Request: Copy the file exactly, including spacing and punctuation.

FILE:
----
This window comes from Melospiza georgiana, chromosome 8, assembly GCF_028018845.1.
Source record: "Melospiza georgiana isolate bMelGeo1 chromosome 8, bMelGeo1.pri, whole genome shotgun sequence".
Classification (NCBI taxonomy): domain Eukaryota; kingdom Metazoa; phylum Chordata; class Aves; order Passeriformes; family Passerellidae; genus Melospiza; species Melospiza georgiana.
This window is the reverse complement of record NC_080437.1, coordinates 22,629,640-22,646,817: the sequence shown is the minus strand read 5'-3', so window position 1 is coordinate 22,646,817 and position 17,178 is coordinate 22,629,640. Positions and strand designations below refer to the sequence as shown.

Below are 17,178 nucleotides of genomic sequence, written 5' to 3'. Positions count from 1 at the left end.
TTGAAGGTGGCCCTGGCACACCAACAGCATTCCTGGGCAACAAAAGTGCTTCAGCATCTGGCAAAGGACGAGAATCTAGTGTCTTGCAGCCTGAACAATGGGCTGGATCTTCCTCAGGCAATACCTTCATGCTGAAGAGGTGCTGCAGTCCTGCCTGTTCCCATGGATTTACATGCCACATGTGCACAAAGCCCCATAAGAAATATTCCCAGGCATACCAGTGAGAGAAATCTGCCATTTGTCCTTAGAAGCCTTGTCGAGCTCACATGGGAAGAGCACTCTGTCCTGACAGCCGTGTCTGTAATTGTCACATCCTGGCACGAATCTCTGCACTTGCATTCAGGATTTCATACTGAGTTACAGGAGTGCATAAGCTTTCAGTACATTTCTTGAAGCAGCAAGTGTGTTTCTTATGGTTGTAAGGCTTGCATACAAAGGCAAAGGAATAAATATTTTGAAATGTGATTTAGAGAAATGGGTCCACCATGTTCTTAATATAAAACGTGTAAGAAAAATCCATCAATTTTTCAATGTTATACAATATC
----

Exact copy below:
This window comes from Melospiza georgiana, chromosome 8, assembly GCF_028018845.1.
Source record: "Melospiza georgiana isolate bMelGeo1 chromosome 8, bMelGeo1.pri, whole genome shotgun sequence".
Classification (NCBI taxonomy): domain Eukaryota; kingdom Metazoa; phylum Chordata; class Aves; order Passeriformes; family Passerellidae; genus Melospiza; species Melospiza georgiana.
This window is the reverse complement of record NC_080437.1, coordinates 22,629,640-22,646,817: the sequence shown is the minus strand read 5'-3', so window position 1 is coordinate 22,646,817 and position 17,178 is coordinate 22,629,640. Positions and strand designations below refer to the sequence as shown.

Below are 17,178 nucleotides of genomic sequence, written 5' to 3'. Positions count from 1 at the left end.
TTGAAGGTGGCCCTGGCACACCAACAGCATTCCTGGGCAACAAAAGTGCTTCAGCATCTGGCAAAGGACGAGAATCTAGTGTCTTGCAGCCTGAACAATGGGCTGGATCTTCCTCAGGCAATACCTTCATGCTGAAGAGGTGCTGCAGTCCTGCCTGTTCCCATGGATTTACATGCCACATGTGCACAAAGCCCCATAAGAAATATTCCCAGGCATACCAGTGAGAGAAATCTGCCATTTGTCCTTAGAAGCCTTGTCGAGCTCACATGGGAAGAGCACTCTGTCCTGACAGCCGTGTCTGTAATTGTCACATCCTGGCACGAATCTCTGCACTTGCATTCAGGATTTCATACTGAGTTACAGGAGTGCATAAGCTTTCAGTACATTTCTTGAAGCAGCAAGTGTGTTTCTTATGGTTGTAAGGCTTGCATACAAAGGCAAAGGAATAAATATTTTGAAATGTGATTTAGAGAAATGGGTCCACCATGTTCTTAATATAAAACGTGTAAGAAAAATCCATCAATTTTTCAATGTTATACAATATC